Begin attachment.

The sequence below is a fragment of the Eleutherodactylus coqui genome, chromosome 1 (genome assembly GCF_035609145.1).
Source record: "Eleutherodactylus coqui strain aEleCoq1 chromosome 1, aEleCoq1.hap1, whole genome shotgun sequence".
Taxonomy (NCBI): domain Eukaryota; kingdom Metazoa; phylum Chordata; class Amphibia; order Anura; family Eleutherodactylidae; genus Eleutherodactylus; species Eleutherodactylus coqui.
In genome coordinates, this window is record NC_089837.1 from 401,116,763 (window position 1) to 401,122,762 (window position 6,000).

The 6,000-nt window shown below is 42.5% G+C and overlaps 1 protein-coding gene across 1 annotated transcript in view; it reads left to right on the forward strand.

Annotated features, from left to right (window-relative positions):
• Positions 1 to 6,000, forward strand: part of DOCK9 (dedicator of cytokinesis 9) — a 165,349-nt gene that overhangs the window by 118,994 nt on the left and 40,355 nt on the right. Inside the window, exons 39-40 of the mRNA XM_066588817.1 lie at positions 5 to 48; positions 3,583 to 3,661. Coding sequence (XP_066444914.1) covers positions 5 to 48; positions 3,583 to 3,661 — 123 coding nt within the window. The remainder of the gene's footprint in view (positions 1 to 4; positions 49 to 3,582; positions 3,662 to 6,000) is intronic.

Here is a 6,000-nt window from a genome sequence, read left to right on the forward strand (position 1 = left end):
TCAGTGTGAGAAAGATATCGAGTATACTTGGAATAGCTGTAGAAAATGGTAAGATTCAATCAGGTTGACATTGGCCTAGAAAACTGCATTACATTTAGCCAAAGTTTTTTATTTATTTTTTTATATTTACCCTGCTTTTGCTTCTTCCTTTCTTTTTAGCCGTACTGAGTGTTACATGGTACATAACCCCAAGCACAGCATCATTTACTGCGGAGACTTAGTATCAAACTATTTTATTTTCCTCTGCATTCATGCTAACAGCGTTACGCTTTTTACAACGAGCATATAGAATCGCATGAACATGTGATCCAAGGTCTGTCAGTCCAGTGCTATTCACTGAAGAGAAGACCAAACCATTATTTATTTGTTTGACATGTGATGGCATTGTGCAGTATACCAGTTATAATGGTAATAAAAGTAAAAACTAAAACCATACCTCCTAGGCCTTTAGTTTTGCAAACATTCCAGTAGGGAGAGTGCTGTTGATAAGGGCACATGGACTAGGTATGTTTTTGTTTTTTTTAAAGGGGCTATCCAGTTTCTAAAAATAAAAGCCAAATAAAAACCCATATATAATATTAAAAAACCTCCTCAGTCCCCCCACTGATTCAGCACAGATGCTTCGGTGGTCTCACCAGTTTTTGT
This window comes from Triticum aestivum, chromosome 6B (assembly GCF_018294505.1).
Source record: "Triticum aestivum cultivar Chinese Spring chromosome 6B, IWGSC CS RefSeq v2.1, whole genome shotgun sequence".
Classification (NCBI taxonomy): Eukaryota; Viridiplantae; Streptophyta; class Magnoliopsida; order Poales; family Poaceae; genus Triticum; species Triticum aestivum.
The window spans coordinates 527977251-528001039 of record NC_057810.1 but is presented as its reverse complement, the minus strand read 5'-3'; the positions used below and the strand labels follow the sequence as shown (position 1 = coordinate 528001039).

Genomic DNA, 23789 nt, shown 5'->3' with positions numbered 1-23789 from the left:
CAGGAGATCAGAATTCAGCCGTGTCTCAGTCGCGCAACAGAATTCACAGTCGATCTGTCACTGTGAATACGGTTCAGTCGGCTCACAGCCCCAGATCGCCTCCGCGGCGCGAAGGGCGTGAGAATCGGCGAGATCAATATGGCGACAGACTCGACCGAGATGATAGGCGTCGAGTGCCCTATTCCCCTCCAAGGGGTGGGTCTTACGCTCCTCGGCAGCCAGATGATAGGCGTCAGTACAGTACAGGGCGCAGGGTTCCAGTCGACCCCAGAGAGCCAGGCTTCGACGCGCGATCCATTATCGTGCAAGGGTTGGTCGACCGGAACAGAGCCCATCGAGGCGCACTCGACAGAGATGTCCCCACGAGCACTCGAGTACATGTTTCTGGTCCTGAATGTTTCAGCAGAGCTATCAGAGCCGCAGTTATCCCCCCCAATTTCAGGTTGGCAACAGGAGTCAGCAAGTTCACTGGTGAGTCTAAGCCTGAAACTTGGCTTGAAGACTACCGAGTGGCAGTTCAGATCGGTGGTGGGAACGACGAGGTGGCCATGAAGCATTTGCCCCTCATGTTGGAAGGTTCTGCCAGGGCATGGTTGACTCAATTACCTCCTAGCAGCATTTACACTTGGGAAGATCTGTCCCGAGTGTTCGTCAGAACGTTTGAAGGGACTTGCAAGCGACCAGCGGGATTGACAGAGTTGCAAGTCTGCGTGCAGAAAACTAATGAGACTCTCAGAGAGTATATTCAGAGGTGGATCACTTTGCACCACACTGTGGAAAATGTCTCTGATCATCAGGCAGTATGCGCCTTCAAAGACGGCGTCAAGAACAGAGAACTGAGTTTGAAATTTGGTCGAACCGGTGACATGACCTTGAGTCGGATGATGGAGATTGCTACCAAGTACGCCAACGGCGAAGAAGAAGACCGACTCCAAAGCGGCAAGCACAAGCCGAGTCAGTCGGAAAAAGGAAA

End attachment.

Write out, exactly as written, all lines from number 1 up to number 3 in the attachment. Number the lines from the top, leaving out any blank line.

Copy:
The sequence below is a fragment of the Eleutherodactylus coqui genome, chromosome 1 (genome assembly GCF_035609145.1).
Source record: "Eleutherodactylus coqui strain aEleCoq1 chromosome 1, aEleCoq1.hap1, whole genome shotgun sequence".
Taxonomy (NCBI): domain Eukaryota; kingdom Metazoa; phylum Chordata; class Amphibia; order Anura; family Eleutherodactylidae; genus Eleutherodactylus; species Eleutherodactylus coqui.